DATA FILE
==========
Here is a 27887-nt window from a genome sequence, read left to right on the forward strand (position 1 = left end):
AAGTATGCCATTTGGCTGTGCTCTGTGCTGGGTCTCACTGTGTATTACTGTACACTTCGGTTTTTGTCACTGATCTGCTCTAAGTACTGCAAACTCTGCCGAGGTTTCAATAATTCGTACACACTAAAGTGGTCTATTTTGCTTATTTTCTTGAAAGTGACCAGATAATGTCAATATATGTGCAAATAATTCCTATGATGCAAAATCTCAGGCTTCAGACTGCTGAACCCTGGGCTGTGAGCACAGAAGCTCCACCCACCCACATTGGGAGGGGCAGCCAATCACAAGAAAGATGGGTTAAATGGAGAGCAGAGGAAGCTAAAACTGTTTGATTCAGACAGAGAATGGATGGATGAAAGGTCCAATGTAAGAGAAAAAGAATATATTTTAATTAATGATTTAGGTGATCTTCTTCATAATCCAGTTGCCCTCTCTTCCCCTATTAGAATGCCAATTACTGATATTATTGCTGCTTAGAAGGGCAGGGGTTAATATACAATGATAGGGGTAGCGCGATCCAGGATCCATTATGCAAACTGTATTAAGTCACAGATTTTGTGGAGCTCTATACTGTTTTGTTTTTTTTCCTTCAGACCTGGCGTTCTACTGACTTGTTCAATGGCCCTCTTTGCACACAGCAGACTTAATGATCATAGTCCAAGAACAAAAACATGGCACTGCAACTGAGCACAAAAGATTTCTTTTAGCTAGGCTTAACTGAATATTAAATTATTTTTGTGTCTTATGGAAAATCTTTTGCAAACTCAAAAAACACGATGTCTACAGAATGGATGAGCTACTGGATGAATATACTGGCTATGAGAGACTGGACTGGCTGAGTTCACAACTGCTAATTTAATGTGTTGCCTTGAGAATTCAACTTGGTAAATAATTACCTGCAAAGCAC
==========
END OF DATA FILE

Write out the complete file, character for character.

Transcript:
Here is a 27887-nt window from a genome sequence, read left to right on the forward strand (position 1 = left end):
AAGTATGCCATTTGGCTGTGCTCTGTGCTGGGTCTCACTGTGTATTACTGTACACTTCGGTTTTTGTCACTGATCTGCTCTAAGTACTGCAAACTCTGCCGAGGTTTCAATAATTCGTACACACTAAAGTGGTCTATTTTGCTTATTTTCTTGAAAGTGACCAGATAATGTCAATATATGTGCAAATAATTCCTATGATGCAAAATCTCAGGCTTCAGACTGCTGAACCCTGGGCTGTGAGCACAGAAGCTCCACCCACCCACATTGGGAGGGGCAGCCAATCACAAGAAAGATGGGTTAAATGGAGAGCAGAGGAAGCTAAAACTGTTTGATTCAGACAGAGAATGGATGGATGAAAGGTCCAATGTAAGAGAAAAAGAATATATTTTAATTAATGATTTAGGTGATCTTCTTCATAATCCAGTTGCCCTCTCTTCCCCTATTAGAATGCCAATTACTGATATTATTGCTGCTTAGAAGGGCAGGGGTTAATATACAATGATAGGGGTAGCGCGATCCAGGATCCATTATGCAAACTGTATTAAGTCACAGATTTTGTGGAGCTCTATACTGTTTTGTTTTTTTTCCTTCAGACCTGGCGTTCTACTGACTTGTTCAATGGCCCTCTTTGCACACAGCAGACTTAATGATCATAGTCCAAGAACAAAAACATGGCACTGCAACTGAGCACAAAAGATTTCTTTTAGCTAGGCTTAACTGAATATTAAATTATTTTTGTGTCTTATGGAAAATCTTTTGCAAACTCAAAAAACACGATGTCTACAGAATGGATGAGCTACTGGATGAATATACTGGCTATGAGAGACTGGACTGGCTGAGTTCACAACTGCTAATTTAATGTGTTGCCTTGAGAATTCAACTTGGTAAATAATTACCTGCAAAGCAC